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4th June


The World Birthday Web.

The Art of Botanical Illustration. 'The Art of Botanical Illustration highlights selections from the University of Delaware's Special Collections which show the development of botanical illustration from early printed books to the present day. The primary goal of botanical illustration is not art, but scientific accuracy. It must portray a plant with the precision and level of detail for it to be recognized and distinguished from another species.'
'The need for exactness differentiates botanical illustration from more general flower painting. Many great artists, from the seventeenth-century Dutch masters to the French Impressionists, such as Monet and Renoir, to modernists like Georgia O'Keeffe, portrayed flowers; but since their goal was aesthetic, accuracy was not always necessary or intended. In the hands of a talented botanical artist, however, the illustration goes beyond its scientific requirements and becomes a thing of beauty in its own right. The greatest of botanical illustrators such as Joseph Redouté are as renowned as other great master painters. '

The Art of the Book: Rare Printed Books from the University of Liverpool Library.

Art to Enchant: Illustrators and Shakespeare. 'We invite you to view a wide range of illustrated editions of Shakespeare from 1744 through 1986. Illustrators were challenged by the texts of this great dramatist, whose works were already visually represented on stage. See how they responded to this challenge, and whether or not they were successful, in this fascinating selection of books.'
Gallery.

Morning Sun: A Film and Website About the Cultural Revolution.

Art on the University of New Mexico Campus Virtual Tour.

The Jaded. Web comic. 'Action. Adventure. Danger. For Hire.'

Get Fuzzy. 'Get Fuzzy by Darby Conley, is a wry portrait of single life, with pets. At the center of this warm and fuzzy romp is Rob Wilco, a single, mild-mannered ad executive and guardian of Bucky and Satchel, anthropomorphic scamps that still live by their animal instincts. Bucky is a temperamental cat (is there any other kind?) who clearly wears the pants in this eccentric household. Satchel is a gentle pooch with a sensitive soul who tries to remain neutral, but frequently ends up on the receiving end of Bucky's mischief. Together, this unlikely trio endures all the trials and tribulations of a typical family... more or less. '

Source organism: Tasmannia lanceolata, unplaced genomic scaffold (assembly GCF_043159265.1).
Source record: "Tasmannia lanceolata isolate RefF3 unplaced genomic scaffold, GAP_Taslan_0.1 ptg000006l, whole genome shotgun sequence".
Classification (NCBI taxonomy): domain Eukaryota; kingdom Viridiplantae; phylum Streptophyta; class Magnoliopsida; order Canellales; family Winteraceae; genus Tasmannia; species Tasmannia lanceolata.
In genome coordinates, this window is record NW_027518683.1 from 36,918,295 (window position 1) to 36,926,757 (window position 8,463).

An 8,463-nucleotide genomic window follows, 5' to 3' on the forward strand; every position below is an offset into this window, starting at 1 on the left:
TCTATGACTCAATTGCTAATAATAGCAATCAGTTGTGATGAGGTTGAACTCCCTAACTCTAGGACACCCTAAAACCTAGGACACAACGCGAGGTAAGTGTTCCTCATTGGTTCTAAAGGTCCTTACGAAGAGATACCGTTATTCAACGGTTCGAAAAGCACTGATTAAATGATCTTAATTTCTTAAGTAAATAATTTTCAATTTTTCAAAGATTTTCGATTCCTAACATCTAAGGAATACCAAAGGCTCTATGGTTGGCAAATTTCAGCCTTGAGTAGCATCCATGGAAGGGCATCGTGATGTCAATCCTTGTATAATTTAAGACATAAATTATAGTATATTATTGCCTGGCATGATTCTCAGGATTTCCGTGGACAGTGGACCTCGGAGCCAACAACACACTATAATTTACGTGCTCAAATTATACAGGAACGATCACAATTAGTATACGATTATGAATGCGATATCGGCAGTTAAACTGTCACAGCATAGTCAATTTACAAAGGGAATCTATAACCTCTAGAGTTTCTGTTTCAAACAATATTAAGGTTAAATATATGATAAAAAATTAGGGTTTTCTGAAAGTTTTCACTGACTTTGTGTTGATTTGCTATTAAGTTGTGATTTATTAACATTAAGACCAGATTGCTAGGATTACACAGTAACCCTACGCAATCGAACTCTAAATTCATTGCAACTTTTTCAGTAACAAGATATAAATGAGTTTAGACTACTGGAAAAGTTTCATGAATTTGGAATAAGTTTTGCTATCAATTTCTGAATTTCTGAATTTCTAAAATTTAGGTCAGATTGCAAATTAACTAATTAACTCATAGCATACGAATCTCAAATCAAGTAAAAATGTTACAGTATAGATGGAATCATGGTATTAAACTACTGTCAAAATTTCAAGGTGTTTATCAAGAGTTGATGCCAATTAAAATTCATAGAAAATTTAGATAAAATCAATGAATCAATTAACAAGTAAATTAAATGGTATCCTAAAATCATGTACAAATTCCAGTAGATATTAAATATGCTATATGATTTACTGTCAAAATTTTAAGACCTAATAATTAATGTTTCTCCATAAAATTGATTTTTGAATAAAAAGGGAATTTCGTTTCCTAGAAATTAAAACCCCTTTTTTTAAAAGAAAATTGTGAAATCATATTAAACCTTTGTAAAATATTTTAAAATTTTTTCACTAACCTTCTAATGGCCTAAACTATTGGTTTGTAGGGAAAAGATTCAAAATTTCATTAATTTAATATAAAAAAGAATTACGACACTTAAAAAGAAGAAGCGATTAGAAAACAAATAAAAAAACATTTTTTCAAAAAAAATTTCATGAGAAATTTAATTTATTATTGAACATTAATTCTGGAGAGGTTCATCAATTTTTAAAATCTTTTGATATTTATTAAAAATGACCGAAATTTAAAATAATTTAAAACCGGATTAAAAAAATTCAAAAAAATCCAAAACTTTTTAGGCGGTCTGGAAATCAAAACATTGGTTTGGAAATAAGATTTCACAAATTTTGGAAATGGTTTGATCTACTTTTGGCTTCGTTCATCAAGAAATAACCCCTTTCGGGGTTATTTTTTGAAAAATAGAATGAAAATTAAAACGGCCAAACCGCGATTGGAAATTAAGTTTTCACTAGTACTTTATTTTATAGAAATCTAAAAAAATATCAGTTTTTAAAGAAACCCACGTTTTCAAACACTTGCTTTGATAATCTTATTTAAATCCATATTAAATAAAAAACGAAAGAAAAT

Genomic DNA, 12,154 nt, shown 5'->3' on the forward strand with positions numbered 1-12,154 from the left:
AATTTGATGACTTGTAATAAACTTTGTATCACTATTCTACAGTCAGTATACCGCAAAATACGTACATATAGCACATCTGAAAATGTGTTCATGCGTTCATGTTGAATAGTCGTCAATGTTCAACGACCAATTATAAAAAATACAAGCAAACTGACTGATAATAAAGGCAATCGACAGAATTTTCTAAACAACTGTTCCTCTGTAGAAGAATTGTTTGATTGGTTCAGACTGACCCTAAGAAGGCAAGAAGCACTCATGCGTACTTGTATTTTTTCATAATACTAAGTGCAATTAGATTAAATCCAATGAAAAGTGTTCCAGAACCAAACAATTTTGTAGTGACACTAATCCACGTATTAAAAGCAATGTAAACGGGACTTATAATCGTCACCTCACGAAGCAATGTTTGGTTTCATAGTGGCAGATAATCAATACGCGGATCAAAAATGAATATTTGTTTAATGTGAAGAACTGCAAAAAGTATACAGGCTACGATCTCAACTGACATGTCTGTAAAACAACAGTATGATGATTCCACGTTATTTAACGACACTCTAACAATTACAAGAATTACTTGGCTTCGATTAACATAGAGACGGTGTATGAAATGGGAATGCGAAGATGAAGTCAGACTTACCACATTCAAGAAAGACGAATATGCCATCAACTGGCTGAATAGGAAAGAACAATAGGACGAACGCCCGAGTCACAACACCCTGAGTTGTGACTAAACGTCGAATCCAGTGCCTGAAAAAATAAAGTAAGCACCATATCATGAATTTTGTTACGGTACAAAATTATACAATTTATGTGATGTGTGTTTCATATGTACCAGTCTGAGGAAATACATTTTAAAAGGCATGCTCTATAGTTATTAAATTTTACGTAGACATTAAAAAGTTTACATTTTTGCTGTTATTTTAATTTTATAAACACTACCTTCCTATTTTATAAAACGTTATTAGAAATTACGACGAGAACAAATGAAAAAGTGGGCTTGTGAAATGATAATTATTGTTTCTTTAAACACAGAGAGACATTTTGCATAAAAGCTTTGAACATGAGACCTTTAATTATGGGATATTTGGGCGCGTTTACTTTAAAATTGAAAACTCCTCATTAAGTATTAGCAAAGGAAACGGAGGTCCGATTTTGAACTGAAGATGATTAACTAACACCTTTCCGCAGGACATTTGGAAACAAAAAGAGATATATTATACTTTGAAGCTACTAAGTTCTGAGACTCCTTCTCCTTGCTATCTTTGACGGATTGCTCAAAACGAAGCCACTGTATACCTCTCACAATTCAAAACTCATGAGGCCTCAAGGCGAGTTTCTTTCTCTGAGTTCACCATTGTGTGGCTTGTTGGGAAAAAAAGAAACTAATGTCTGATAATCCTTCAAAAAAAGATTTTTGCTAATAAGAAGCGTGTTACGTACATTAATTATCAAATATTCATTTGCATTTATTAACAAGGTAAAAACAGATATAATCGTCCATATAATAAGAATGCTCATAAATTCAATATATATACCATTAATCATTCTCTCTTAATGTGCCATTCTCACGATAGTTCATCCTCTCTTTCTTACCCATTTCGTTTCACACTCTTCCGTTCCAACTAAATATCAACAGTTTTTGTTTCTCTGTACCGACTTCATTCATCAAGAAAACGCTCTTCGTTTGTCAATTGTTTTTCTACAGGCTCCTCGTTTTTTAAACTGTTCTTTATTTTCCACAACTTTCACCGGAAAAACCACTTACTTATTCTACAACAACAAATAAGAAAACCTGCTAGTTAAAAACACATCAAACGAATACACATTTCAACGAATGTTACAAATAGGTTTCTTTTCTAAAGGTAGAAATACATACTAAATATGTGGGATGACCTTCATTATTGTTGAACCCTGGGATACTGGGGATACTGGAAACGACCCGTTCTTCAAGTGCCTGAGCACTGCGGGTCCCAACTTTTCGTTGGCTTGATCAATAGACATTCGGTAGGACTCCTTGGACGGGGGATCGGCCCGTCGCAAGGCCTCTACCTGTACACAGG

Herman. Offbeat humour comic.

The Essential Vermeer.

Trezart. Visual pleasure.

Ripon Cathedral.

The Embodied Image: Chinese Calligraphy. Online gallery here.

African Art: Aesthetics and Meaning.

Re-Covering the Cityscape. Manhole cover art in New York.

Medalta Bean Pot. 'Made in the town of Medicine Hat, Alberta - hence its name Med-Alta - this little covered pot speaks volumes. '

Lost in Transit. 'Lost in Transit is a group weblog by expatriates and emigrants around the world, writing about their experiences.'
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3rd June


Documented Life. Photographs for each year of one man's life.

Around Manchester.
'Although it is often hidden today, Manchester and its surroundings had a rich architectural inheritance long before the wholesale Victorian modernization of the city. This exhibit reveals some of these secrets by bringing together both evidence of the landmarks which have disappeared and those which have survived. Old pictures from our collections are contrasted with the view in 1998. '

Tiananmen: The Gate of Heavenly Peace. Remembering the 1989 Tiananmen Square massacre.

Zootoon. A great links/web/culture blog. Catalan language.

The Glory of Carniola. Fab blog from Slovenia.
'In 1689, a Slovenian nobleman and polymath named Janez Vajkard Valvasor published The Glory of the Duchy of Carniola, an exhaustive study of life in 17th-century Carniola. (Carniola being the latin name for Krajnska, an area in central Slovenia.)'